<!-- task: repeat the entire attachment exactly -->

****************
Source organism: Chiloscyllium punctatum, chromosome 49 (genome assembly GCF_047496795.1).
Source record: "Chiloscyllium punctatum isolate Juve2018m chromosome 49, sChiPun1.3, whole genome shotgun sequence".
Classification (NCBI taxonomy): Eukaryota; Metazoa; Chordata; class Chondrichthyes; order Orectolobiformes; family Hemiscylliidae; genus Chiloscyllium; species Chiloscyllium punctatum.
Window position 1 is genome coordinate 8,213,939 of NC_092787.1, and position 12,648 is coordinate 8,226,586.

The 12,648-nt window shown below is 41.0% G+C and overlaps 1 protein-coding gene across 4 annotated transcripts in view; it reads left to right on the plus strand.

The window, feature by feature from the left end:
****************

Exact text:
Source organism: Chiloscyllium punctatum, chromosome 49 (genome assembly GCF_047496795.1).
Source record: "Chiloscyllium punctatum isolate Juve2018m chromosome 49, sChiPun1.3, whole genome shotgun sequence".
Classification (NCBI taxonomy): Eukaryota; Metazoa; Chordata; class Chondrichthyes; order Orectolobiformes; family Hemiscylliidae; genus Chiloscyllium; species Chiloscyllium punctatum.
Window position 1 is genome coordinate 8,213,939 of NC_092787.1, and position 12,648 is coordinate 8,226,586.

The 12,648-nt window shown below is 41.0% G+C and overlaps 1 protein-coding gene across 4 annotated transcripts in view; it reads left to right on the plus strand.

The window, feature by feature from the left end: